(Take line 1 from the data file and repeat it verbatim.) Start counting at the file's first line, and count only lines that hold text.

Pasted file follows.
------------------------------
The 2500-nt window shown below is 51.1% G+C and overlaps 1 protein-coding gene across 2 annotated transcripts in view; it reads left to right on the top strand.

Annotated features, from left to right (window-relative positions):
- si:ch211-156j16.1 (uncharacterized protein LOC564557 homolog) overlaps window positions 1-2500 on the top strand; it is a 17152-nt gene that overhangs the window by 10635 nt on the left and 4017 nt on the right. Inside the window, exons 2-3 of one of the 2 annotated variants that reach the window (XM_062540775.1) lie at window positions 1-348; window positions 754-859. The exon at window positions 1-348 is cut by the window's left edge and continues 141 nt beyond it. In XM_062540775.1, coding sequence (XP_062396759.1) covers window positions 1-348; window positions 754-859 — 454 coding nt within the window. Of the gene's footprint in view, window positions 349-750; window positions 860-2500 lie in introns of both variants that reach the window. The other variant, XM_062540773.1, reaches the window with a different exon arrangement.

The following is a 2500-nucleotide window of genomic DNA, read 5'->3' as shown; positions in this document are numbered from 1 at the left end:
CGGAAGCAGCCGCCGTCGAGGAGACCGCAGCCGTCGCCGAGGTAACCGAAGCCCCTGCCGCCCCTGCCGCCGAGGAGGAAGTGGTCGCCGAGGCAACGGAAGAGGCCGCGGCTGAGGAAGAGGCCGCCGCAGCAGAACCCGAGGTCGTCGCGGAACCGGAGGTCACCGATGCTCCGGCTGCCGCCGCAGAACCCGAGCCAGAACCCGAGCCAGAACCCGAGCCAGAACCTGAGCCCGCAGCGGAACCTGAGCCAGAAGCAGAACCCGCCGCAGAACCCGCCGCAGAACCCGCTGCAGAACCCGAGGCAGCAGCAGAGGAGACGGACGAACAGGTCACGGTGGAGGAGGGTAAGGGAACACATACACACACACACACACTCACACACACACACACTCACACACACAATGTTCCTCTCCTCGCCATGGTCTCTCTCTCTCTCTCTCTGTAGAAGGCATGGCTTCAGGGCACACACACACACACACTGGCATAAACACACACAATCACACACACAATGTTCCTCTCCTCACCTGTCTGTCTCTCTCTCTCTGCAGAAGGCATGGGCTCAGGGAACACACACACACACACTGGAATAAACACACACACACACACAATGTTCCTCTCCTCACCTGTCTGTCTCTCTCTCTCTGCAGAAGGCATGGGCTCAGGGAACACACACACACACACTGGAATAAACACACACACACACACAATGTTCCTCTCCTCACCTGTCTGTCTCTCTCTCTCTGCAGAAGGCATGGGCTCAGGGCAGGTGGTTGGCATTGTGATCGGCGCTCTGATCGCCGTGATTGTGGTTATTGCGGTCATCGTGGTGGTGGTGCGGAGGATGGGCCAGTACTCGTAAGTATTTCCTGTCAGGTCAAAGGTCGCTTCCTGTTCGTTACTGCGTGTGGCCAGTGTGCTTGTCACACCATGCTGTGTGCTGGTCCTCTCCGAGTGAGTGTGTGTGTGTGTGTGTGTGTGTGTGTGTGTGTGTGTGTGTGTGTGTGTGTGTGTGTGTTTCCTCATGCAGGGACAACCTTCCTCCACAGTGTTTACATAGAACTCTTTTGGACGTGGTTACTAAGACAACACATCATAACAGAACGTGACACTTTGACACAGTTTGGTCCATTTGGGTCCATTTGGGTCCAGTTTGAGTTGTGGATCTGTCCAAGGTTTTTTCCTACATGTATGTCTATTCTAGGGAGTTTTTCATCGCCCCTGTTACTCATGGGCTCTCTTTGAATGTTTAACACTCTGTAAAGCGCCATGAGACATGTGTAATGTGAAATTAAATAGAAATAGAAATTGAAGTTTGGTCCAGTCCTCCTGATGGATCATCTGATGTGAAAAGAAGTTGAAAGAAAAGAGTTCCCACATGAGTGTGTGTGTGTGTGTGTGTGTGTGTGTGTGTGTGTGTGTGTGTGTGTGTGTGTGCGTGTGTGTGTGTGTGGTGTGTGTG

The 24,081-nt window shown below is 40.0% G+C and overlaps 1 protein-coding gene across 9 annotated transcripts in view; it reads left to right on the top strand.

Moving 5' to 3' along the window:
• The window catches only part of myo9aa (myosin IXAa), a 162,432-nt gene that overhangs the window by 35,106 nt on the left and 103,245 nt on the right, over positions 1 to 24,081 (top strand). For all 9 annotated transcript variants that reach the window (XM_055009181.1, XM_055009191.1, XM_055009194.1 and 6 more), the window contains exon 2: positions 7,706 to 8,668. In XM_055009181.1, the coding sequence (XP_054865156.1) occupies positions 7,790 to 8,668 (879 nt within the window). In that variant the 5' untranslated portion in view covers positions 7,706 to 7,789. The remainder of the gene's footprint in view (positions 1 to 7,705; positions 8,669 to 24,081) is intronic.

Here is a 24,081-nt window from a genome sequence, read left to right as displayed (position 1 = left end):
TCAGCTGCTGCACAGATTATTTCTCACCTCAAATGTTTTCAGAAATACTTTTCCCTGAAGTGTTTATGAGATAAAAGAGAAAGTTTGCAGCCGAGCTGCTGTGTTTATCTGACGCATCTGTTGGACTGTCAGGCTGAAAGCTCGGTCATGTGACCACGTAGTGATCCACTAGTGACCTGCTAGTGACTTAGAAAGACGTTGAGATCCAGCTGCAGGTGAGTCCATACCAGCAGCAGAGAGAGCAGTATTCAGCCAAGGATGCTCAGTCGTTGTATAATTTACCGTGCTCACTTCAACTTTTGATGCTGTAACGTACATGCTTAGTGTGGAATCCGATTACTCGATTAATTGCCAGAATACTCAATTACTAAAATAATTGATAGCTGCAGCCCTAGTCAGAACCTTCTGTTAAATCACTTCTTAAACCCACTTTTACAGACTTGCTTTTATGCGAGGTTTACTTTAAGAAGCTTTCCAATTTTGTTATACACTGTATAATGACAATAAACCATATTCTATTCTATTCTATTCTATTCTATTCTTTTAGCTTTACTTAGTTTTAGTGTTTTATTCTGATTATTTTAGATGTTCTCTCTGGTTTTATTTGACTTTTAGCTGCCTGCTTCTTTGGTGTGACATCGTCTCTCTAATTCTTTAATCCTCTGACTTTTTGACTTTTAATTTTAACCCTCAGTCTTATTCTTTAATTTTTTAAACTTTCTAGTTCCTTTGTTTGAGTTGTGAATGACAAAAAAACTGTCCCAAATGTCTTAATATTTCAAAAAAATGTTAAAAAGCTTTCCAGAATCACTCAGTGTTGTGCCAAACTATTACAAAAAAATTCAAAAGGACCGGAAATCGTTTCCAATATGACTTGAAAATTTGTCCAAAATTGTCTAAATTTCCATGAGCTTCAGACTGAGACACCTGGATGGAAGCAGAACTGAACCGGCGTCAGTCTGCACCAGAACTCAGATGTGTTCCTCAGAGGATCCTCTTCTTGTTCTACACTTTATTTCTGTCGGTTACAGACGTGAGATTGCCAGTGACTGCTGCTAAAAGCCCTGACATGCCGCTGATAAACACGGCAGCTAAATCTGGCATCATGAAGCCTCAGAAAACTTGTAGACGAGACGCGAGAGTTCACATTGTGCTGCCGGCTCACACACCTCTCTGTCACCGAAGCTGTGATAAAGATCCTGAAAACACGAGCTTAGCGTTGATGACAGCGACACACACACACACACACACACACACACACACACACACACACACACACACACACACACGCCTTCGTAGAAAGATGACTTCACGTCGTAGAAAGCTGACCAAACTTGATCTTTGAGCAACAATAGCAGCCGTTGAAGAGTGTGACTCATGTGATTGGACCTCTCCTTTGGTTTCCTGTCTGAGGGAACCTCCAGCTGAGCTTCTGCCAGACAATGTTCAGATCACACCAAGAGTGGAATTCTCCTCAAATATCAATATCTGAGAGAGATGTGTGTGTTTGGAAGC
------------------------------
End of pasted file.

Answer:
The 2500-nt window shown below is 51.1% G+C and overlaps 1 protein-coding gene across 2 annotated transcripts in view; it reads left to right on the top strand.